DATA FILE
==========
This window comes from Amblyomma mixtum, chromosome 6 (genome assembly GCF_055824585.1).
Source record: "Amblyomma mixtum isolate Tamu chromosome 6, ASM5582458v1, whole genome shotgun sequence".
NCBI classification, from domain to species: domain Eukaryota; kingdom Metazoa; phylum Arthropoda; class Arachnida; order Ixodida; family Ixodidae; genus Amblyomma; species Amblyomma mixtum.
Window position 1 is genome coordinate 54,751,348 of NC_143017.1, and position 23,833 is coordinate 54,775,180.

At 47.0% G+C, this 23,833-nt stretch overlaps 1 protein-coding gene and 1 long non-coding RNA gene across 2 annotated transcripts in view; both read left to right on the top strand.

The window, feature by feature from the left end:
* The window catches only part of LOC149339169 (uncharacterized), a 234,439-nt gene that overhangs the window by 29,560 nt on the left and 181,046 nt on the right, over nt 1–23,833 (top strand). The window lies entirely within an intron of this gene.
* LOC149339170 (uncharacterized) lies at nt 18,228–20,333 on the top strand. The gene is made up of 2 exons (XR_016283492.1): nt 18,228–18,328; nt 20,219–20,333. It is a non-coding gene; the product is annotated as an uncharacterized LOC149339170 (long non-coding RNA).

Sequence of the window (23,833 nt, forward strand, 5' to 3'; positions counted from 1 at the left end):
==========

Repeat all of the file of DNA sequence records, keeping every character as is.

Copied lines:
This window comes from Amblyomma mixtum, chromosome 6 (genome assembly GCF_055824585.1).
Source record: "Amblyomma mixtum isolate Tamu chromosome 6, ASM5582458v1, whole genome shotgun sequence".
NCBI classification, from domain to species: domain Eukaryota; kingdom Metazoa; phylum Arthropoda; class Arachnida; order Ixodida; family Ixodidae; genus Amblyomma; species Amblyomma mixtum.
Window position 1 is genome coordinate 54,751,348 of NC_143017.1, and position 23,833 is coordinate 54,775,180.

At 47.0% G+C, this 23,833-nt stretch overlaps 1 protein-coding gene and 1 long non-coding RNA gene across 2 annotated transcripts in view; both read left to right on the top strand.

The window, feature by feature from the left end:
* The window catches only part of LOC149339169 (uncharacterized), a 234,439-nt gene that overhangs the window by 29,560 nt on the left and 181,046 nt on the right, over nt 1–23,833 (top strand). The window lies entirely within an intron of this gene.
* LOC149339170 (uncharacterized) lies at nt 18,228–20,333 on the top strand. The gene is made up of 2 exons (XR_016283492.1): nt 18,228–18,328; nt 20,219–20,333. It is a non-coding gene; the product is annotated as an uncharacterized LOC149339170 (long non-coding RNA).

Sequence of the window (23,833 nt, forward strand, 5' to 3'; positions counted from 1 at the left end):